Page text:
Hong Kong May Boost Spending on Poor as Income Gap WidensStephanie Tong and Simon Lee
Hong Kong’s government may boost spending on the poor and elderly in its first budget under Chief Executive Leung Chun-ying tomorrow, as record home prices and falling ratings add pressure to narrow a widening income gap.
The government may report a surplus of HK$55 billion ($7.1 billion), boosting reserves to a record HK$724 billion, according to Marcella Chow, an economist at Bank of America Corp. in Hong Kong. The budget, presented by Financial Secretary John Tsang, will probably trim one-time measures and focus spending on alleviating poverty and helping the aged, Chow said.
Hong Kong’s doubling of a property-sales tax last week underscored Leung’s failure to tame a market that has surpassed its 1997 high, spurring warnings of a bubble and stoking social tensions. Leung, 58, may need to refocus on his campaign promises to make housing affordable and narrow the rich-poor gap as opposition efforts to oust him over illegal additions to his home contribute to record-low popularity ratings.
“The government needs to spend more to tackle the deep-rooted issues in Hong Kong such as the wealth disparity,” said Kevin Lai, an economist at Daiwa Capital Markets Hong Kong Ltd. Leung “still has a long way to go. Most of the pledges he made in his election platform don’t look to be fulfilled soon.”
Tsang tomorrow will give his latest estimate on the budget surplus for the fiscal year ending March 31 and outline the following year’s budget. The government will also announce fourth-quarter and full-year data on gross domestic product.
The city’s economy probably expanded 2.4 percent in the final three months of 2012 from a year earlier, up from 1.3 percent in the third quarter, according to the median estimate of 16 analysts surveyed by Bloomberg News. Annual growth may have slowed to 1.4 percent, the weakest rate since 2009, from 4.9 percent in 2011, a separate survey showed.
Estimates of four economists for 2013 expansion range from 2.3 percent to 5 percent.
The benchmark Hang Seng Index fell 1.3 percent today, paring its gain to 16 percent since Leung took office in July.
Tsang will also announce the sale of HK$10 billion worth of inflation-linked bonds, according to a person familiar with the plan. It will be the city’s third issue of the instrument, the person said, asking not to be identified before the speech.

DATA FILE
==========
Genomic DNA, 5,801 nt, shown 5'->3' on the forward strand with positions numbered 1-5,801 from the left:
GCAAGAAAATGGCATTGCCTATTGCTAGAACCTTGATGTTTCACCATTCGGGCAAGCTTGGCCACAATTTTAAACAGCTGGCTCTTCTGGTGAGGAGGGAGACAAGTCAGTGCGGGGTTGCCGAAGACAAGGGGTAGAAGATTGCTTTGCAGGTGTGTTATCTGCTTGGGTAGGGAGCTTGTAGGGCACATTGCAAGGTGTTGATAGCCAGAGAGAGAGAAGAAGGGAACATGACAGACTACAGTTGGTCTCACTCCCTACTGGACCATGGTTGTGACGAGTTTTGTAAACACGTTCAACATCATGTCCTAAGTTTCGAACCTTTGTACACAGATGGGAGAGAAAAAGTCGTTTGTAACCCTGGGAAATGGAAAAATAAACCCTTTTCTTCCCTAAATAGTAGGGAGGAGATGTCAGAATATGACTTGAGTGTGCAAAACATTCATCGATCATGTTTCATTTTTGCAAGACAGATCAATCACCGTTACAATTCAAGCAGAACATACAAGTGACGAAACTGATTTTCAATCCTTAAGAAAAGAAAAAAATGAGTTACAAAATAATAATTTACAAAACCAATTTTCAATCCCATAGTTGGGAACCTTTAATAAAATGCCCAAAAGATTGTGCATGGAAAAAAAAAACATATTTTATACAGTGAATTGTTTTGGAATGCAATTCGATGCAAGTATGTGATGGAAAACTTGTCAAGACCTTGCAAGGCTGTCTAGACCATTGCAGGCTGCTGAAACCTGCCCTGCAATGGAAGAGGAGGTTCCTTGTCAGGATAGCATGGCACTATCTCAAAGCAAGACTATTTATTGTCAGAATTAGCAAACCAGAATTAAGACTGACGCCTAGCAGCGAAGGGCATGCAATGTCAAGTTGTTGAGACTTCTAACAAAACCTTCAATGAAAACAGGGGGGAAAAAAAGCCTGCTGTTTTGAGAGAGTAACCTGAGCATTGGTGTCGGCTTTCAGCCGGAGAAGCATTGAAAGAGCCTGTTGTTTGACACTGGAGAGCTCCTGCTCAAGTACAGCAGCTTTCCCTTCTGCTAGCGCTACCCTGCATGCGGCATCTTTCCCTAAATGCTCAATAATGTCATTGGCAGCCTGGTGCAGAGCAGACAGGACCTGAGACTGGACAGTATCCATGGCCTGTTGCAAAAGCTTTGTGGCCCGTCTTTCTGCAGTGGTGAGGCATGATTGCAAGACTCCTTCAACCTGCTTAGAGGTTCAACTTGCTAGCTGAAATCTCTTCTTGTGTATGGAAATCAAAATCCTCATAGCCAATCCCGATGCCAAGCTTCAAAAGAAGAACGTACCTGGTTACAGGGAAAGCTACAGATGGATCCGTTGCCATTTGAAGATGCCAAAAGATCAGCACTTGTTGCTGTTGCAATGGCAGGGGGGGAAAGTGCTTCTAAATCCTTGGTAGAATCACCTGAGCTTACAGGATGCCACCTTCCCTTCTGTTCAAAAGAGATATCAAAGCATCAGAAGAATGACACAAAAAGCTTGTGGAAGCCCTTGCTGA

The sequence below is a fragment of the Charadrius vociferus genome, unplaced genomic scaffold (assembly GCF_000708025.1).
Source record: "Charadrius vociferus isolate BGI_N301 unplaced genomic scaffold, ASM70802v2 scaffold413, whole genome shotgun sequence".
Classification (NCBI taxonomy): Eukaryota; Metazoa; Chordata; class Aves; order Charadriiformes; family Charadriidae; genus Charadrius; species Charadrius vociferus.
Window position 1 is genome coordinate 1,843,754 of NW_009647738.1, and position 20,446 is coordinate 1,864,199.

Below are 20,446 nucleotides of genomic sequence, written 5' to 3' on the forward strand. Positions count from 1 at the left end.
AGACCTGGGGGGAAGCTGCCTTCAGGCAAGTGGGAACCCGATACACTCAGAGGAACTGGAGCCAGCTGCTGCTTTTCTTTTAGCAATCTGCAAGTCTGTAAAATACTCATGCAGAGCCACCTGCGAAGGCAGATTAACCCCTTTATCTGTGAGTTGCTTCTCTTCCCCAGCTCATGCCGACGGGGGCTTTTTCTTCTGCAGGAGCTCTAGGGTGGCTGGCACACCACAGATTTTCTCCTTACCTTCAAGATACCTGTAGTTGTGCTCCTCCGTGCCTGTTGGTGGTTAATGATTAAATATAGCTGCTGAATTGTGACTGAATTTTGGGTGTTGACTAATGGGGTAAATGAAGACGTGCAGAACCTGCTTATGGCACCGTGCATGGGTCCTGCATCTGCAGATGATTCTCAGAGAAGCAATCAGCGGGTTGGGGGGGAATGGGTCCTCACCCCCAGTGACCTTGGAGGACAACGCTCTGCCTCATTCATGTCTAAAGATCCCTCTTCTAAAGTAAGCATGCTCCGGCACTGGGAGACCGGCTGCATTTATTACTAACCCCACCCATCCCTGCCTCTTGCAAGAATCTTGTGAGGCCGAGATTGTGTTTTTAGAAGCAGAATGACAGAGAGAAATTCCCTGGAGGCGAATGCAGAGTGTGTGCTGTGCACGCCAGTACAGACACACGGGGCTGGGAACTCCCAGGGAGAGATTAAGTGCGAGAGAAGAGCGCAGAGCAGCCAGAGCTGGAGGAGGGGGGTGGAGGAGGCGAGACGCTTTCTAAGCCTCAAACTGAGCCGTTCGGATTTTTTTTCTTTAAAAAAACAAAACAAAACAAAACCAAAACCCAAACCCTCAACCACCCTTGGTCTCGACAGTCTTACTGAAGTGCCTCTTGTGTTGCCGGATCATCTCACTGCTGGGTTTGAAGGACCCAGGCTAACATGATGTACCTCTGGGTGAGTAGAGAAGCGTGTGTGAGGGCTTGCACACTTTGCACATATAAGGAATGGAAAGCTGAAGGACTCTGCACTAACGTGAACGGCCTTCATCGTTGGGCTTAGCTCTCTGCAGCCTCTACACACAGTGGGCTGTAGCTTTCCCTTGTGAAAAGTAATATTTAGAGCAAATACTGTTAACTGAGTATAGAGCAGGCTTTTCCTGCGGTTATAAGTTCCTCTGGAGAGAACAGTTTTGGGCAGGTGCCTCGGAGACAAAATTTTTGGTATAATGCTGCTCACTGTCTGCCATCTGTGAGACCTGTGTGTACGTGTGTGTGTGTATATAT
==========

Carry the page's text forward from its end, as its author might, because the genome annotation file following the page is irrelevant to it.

While Hong Kong’s 7.1 million people haven’t escaped the global financial crisis, record-low interest rates and an influx of buyers from China have fueled a doubling in property prices since early 2009. That’s priced average citizens out of the market and left some unable to afford basic necessities.
“The wealth disparity is the most pressing issue,” said Jennifer Wong, a tax partner at KPMG China who follows Hong Kong’s budget. “Resources should be spent on redistributing wealth through measures such as tackling youth unemployment and enhancing welfare coverage.”
In his first policy address last month, Leung promised to boost the supply of housing, tackle pollution and provide more care for the elderly.
“The budget proposal is critically important as the ideas, principles and policy measures spelled out in the policy address cannot be implemented without government funding,” Bank of America’s Chow said in a Feb. 21 note. “One potential bright spot is the increase of public spending to tackle livelihood issues related to poverty, aging and environment.”
Even so, fiscal policy will probably “continue to be extremely conservative,” Chow said. “So the boost to GDP will probably be mildly positive rather than notably stimulating.”
The budget may include putting more than HK$10 billion into the city’s Community Care Fund to help the underprivileged, Sing Tao Daily reported on Feb. 22, without saying where it got the information. At the same time, Tsang may announce a reduction in a broader income-tax rebate, the South China Morning Post said, citing a person in government it didn’t identify.
Hong Kong’s Gini coefficient, a measure of income inequality, rose to 0.537 in 2011 from 0.525 in 2001, the city’s Census and Statistics Department said in a June report. The score, at a high for Hong Kong since records started being kept in 1971, is above the 0.4 level used by analysts as a gauge of the potential for social unrest.
Elsewhere today in the Asia-Pacific region, Taiwan’s unemployment rate was 4.2 percent in January, compared with 4.21 percent in December, according to a government report. Singapore’s industrial production unexpectedly declined in January as demand for electronics and pharmaceuticals faltered.
In Europe, Finland’s jobless rate rose to 8.7 percent in January from 6.9 percent in December and Hungary’s November-January rate increased to 11.2 percent from October-December’s 10.7 percent. In the U.S., Federal Reserve Chairman Ben S. Bernanke will deliver his semiannual testimony on monetary policy to the Senate Banking Committee in Washington.
Leung is the least popular Hong Kong leader after seven months in office and his support is at a record low, according to survey data from the University of Hong Kong’s Public Opinion Program. His rating is of 46.3 on a scale of 0 to 100, according to the survey of 1,005 people conducted from Feb. 1 to Feb. 6. That’s down from 48.9 a month earlier.
Lau Yat-lan, 45, a stall owner in the Central district selling items including cigarettes, bottled water and chewing gum, said she found it more difficult to cope with the rising cost of living.
“The best-selling item at our stall is bottled water,” Lau said. “People spend only when they really need to.” She said she has “spent more on almost everything, but my income didn’t climb accordingly. If the government doesn’t look into this, more people will get more upset.”